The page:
(m(0)) = 0], so (222(1)) = 62. Aftertwo steps, the average square of position is 262.
and so forth. Thus, (93201)) = “52 (6.16) In other words, the square of the displacement from the starting point increases
directly with the number of steps taken. We can convert from the square of dis
placement to displacement itself simply by taking the square root of eq. 6.16: V = 5rrms = (6.17) 3The distinction between average and individual movement reminds me of the story of two statis
ticians who went duck hunting. A bird ﬂew past. and both hunters ﬁred. One shot passed 2 m in front
of the duck, the other 2 m behind. The statisticians proceeded to congratulate themselves because on
average they had hit the bird dead center. 4Recall that :rZ(n — l) is the z position of the ith particle after (71 ~ 1) steps. The square of this
value is $301 — 1), not x (n — 1)2. 87 Diffusion:
Random Walks in
Air and Water 88 . Chapter 6 The value \/ (x2(n)) is called the root mean square or rms displacement, and it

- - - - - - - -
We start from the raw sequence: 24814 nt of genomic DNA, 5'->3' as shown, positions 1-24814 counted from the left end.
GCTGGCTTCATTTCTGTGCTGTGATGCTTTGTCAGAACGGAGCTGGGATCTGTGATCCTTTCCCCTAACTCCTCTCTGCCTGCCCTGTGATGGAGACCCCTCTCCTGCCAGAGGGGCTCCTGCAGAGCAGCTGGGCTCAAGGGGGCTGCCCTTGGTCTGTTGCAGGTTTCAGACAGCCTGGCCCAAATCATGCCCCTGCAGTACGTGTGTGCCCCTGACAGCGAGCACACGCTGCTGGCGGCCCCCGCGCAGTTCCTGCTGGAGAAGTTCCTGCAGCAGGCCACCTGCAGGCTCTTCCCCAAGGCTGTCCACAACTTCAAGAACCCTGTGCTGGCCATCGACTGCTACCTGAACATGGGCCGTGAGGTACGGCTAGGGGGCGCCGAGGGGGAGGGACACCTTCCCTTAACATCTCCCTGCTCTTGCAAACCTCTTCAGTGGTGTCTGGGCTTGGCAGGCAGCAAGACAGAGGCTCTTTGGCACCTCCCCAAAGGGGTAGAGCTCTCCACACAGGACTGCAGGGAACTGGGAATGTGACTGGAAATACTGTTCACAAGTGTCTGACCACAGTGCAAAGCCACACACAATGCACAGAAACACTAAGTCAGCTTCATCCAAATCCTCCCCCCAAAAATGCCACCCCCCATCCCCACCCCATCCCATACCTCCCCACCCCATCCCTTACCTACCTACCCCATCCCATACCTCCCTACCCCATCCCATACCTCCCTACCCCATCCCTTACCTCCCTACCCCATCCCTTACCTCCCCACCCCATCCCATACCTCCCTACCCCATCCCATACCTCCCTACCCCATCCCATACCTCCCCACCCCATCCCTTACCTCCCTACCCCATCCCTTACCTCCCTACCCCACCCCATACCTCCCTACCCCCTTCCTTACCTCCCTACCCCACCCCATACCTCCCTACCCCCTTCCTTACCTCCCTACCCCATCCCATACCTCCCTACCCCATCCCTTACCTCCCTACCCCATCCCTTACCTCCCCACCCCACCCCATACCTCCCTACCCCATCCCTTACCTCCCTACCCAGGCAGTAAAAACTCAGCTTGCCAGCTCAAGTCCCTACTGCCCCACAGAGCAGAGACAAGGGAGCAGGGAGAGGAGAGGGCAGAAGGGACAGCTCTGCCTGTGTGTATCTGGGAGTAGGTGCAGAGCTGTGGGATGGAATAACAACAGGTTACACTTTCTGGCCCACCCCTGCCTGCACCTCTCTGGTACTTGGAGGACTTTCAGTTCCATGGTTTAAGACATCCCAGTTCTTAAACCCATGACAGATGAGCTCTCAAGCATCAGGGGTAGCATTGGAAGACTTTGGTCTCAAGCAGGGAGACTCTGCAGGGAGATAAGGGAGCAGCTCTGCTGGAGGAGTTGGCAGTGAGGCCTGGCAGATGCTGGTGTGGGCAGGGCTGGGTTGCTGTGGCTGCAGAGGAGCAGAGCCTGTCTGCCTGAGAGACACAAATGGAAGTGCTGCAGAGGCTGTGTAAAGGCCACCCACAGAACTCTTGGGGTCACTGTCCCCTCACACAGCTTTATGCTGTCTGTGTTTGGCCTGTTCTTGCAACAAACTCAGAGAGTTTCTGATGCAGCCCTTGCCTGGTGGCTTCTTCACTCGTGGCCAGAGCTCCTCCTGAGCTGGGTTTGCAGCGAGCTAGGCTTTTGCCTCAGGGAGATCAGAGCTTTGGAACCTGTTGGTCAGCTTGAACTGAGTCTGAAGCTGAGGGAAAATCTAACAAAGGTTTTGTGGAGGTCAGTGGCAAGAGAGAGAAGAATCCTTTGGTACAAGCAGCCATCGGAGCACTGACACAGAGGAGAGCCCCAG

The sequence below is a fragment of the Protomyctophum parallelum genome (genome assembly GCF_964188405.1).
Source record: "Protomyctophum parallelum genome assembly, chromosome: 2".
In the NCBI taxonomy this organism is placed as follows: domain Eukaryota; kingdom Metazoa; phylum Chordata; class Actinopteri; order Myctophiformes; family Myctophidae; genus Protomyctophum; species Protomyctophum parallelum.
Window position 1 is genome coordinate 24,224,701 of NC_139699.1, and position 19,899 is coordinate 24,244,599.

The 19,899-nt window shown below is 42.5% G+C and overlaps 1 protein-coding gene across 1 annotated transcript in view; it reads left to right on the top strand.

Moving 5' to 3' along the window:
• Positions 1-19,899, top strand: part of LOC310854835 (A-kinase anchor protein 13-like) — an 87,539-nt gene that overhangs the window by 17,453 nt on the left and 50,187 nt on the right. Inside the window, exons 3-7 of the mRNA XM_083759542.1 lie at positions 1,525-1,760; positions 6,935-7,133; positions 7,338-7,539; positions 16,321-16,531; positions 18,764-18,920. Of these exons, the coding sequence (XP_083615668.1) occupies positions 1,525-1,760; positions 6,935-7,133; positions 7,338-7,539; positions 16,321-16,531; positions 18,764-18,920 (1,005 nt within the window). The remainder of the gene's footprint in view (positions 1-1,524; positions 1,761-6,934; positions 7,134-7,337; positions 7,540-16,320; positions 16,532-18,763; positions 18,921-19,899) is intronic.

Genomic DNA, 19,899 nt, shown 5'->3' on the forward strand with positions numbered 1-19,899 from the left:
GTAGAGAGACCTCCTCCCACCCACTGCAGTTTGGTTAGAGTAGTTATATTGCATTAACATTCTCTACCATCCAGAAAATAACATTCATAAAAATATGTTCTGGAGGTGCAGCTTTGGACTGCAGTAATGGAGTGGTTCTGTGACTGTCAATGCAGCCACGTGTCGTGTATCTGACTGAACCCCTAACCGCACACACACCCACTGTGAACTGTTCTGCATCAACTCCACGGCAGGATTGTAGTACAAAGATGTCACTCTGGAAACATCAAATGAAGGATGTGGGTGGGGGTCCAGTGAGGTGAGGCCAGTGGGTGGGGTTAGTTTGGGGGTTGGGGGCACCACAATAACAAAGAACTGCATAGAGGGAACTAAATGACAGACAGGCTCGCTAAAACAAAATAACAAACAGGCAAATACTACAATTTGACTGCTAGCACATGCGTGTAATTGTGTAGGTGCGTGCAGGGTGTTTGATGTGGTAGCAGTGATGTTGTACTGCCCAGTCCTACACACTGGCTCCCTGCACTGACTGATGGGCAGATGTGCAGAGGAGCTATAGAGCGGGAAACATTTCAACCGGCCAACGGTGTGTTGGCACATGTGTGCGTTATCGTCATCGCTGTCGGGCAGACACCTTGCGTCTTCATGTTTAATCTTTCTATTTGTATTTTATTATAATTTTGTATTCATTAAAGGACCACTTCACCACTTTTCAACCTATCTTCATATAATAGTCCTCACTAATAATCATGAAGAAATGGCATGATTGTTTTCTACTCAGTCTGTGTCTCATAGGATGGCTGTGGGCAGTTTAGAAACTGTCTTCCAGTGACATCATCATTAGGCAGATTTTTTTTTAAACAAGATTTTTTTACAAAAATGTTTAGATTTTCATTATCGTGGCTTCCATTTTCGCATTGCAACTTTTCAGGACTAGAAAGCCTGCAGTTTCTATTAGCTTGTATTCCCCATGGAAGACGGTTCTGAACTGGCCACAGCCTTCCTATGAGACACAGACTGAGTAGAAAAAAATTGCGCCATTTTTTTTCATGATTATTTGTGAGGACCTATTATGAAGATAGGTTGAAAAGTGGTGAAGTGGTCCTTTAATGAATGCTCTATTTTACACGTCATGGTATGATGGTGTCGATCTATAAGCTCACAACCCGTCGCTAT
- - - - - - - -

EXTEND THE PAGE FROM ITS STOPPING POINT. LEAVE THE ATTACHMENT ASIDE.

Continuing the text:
is a measure of how far, on average, particles have moved from their starting point after n steps. Readers familiar with statistics may note that the mean square
displacement is the same as the variance of displacement, and the root mean square
displacement is the standard deviation. We now return to our original assumptions regar
that the particle takes a step every 7' seconds. Thus, the number ‘ .
equal to 15/7, where t is the time since the particle started its walk. Inserting this expression for n in eq. 6.16, we see that ding the random walk and recall
of steps taken is 2
(32%)) = 6715. (6.18) particle (in other words, the probable ’" The mean square distance traveled by a '
time at a rate governed by the ratio of square of distance) increases directly with
62 to T. 6.2 The Diffusion Coefﬁcient We now are in a position to relate this theoretical consideration of a random
walk to the process of diffusion. To do so, we deﬁne a diﬂusion coeﬁ‘iczent, ’D: 'D (6.19) ill 62
5;. The reason for the factor of l / 2 will become clear later in this chapter; it eventually . . . . 2 _
makes the math simpler. The diffusmn coefﬁCient has the units m s .
Using this deﬁnition, we can restate our conclusion regarding the random walk: ($20)) = 21% (6.20)
wrms = ($26)) = V (6.21) Eq. 6.21 is of special importance, and is therefore worth dwelling upon for a